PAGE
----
Society for Social Work and Research

Sixteenth Annual Conference Research That Makes A Difference: Advancing Practice and Shaping Public Policy
11-15 January 2012 I Grand Hyatt Washington I Washington, DC

16639 Who's the Expert? Sexual Minority Youth Define Critical Ingredients for Implementation Fidelity In Strengths-Based Case Management

Sunday, January 15, 2012: 9:15 AM
Penn Quarter A (Grand Hyatt Washington)
* noted as presenting author
Thomas E. Ylioja, MSW, MSW Student, University of Toronto, Toronto, ON, Canada
Shelley L. Craig, PhD, LCSW, Assistant Professor, University of Toronto, Toronto, ON
Purpose: Implementation fidelity is a critical but overlooked part of evaluation research. Obtaining a youth participant perspective has eluded sufficient capture in fidelity studies (Checkoway & Richards-Schuster, 2003) yet may be relevant to social work research in community-based programs. The ability of vulnerable multiethnic sexual minority youth (MSMY) to identify components of Strengths-Based Case Management (SBCM), and understand the intent of the model can enhance implementation fidelity (Resnick, et al., 2005), improve the design and delivery of the program, as well as provide evidence for model effectiveness. While practice experts have defined the critical elements of SBCM (Marty, Rapp, & Carlson, 2001), this study suggests that MSMY recipients also possess expertise through the description the important elements of SBCM, and rating the content validity of SBCM, producing fidelity criteria.

Methods: In a mixed-method approach, three primary steps were addressed. (1) Based on the SBCM literature, a 49-item checklist was generated, (2) focus groups of MSMY participants were conducted and analyzed and (3) a content validity index (CVI) was developed through MSMY expert ratings. The checklist was developed using the 81 items from the original study of SBCM critical elements (Marty, et al., 2001) and items drawn from the literature on client perspectives of SBCM (Brun & Rapp, 2001). Focus groups were conducted with MSMY expert alumni (n=17) of a SBCM program to gather the important receipt elements of the model in the participant's language. Three independent coders (inter-rater reliability=0.92) analyzed emerging themes using behaviorally anchored criteria (Mowbray, Holter, Teague, & Bybee, 2003). MSMY experts (n=23) established content validity (Lynn, 1986) by rating each item on 3-point Likert scale of importance. Average importance scores were computed for comparison to Marty et al. (2001), and a CVI of the proportion of experts rating an item as very important was calculated.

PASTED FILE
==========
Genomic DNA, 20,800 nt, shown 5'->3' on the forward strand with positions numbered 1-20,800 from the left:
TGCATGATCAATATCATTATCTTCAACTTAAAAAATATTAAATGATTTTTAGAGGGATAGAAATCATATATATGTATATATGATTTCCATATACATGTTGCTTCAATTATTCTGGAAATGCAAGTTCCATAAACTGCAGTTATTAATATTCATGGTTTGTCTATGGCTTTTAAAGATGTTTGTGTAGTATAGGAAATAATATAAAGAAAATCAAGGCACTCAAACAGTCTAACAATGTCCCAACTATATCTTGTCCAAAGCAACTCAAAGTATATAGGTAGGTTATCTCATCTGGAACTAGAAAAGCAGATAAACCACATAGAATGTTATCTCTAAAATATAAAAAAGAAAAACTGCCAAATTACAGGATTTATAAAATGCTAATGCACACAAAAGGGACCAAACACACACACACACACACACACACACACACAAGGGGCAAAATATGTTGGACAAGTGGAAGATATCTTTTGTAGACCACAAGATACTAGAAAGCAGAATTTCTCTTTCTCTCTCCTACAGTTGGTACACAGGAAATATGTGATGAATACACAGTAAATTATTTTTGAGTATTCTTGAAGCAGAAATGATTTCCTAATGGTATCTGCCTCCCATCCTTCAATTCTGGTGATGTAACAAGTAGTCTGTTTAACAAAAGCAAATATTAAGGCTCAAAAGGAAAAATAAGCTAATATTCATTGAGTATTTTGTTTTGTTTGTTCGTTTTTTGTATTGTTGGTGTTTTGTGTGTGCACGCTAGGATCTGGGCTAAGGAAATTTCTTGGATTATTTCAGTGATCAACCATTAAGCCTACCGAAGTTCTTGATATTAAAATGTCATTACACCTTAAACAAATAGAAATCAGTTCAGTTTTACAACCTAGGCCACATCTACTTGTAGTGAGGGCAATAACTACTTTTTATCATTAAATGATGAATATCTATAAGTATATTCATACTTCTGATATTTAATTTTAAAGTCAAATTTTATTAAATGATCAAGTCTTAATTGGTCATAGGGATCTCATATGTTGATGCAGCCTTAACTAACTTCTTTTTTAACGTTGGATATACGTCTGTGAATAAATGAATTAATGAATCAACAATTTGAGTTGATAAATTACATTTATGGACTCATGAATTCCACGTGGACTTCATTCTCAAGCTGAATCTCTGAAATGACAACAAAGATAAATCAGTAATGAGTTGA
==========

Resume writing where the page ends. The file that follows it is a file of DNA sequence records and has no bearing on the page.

Results: Themes arising from the focus groups included: 1) importance of the relationship to the case manager, 2) importance of talking about strengths, 3) being a partner in planning, and 4) having an advocate. From these themes, 3 additional items were added to the checklist. For each item an average importance rating across all experts and a proportion of experts rating the item as very important was calculated. For example the item, “It's important that my worker cares about me”, scored an average of 2.8/3 (>2.5 as important to the model), and a CVI score of 93%. Items with a score >2.5/3 (Marty, et al., 2001) and a CVI score of greater than 80% (Lynn, 1986) were retained as fidelity indicators (n=20).

Conclusions and Implications: This study demonstrates that vulnerable MSMY youth can be expert consultants in an evaluation design to measure implementation fidelity. The final tool elicits participant perspective on the service model, and identifies the presence of critical elements. The developed tool provides legitimacy to the model (Walker, 2007), informs the design and delivery of the service, and provides data on implementation fidelity to enhance validity and reliability of evaluation findings.